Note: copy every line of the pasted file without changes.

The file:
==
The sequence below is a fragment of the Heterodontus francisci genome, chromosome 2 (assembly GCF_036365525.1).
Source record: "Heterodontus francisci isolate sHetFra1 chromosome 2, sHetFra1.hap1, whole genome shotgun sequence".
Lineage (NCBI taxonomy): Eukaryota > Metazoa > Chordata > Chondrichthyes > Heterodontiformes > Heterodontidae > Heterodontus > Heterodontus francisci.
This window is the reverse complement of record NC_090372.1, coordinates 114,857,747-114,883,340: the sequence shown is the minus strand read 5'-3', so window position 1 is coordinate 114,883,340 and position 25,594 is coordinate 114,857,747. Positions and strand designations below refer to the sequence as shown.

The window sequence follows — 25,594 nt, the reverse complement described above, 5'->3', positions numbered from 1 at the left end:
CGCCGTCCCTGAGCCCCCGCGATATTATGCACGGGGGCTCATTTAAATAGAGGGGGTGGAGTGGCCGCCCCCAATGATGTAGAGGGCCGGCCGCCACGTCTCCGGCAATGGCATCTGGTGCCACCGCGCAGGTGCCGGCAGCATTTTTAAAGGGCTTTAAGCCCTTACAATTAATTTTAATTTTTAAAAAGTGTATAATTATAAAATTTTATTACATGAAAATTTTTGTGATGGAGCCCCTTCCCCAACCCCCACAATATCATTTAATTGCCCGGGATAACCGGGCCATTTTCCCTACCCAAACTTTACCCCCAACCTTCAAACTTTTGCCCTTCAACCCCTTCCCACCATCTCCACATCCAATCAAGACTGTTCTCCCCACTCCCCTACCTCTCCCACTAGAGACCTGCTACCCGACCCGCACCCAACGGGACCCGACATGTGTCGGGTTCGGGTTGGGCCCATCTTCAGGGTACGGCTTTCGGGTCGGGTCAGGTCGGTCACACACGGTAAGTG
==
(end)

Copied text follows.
The sequence below is a fragment of the Heterodontus francisci genome, chromosome 2 (assembly GCF_036365525.1).
Source record: "Heterodontus francisci isolate sHetFra1 chromosome 2, sHetFra1.hap1, whole genome shotgun sequence".
Lineage (NCBI taxonomy): Eukaryota > Metazoa > Chordata > Chondrichthyes > Heterodontiformes > Heterodontidae > Heterodontus > Heterodontus francisci.
This window is the reverse complement of record NC_090372.1, coordinates 114,857,747-114,883,340: the sequence shown is the minus strand read 5'-3', so window position 1 is coordinate 114,883,340 and position 25,594 is coordinate 114,857,747. Positions and strand designations below refer to the sequence as shown.

The window sequence follows — 25,594 nt, the reverse complement described above, 5'->3', positions numbered from 1 at the left end:
CGCCGTCCCTGAGCCCCCGCGATATTATGCACGGGGGCTCATTTAAATAGAGGGGGTGGAGTGGCCGCCCCCAATGATGTAGAGGGCCGGCCGCCACGTCTCCGGCAATGGCATCTGGTGCCACCGCGCAGGTGCCGGCAGCATTTTTAAAGGGCTTTAAGCCCTTACAATTAATTTTAATTTTTAAAAAGTGTATAATTATAAAATTTTATTACATGAAAATTTTTGTGATGGAGCCCCTTCCCCAACCCCCACAATATCATTTAATTGCCCGGGATAACCGGGCCATTTTCCCTACCCAAACTTTACCCCCAACCTTCAAACTTTTGCCCTTCAACCCCTTCCCACCATCTCCACATCCAATCAAGACTGTTCTCCCCACTCCCCTACCTCTCCCACTAGAGACCTGCTACCCGACCCGCACCCAACGGGACCCGACATGTGTCGGGTTCGGGTTGGGCCCATCTTCAGGGTACGGCTTTCGGGTCGGGTCAGGTCGGTCACACACGGTAAGTG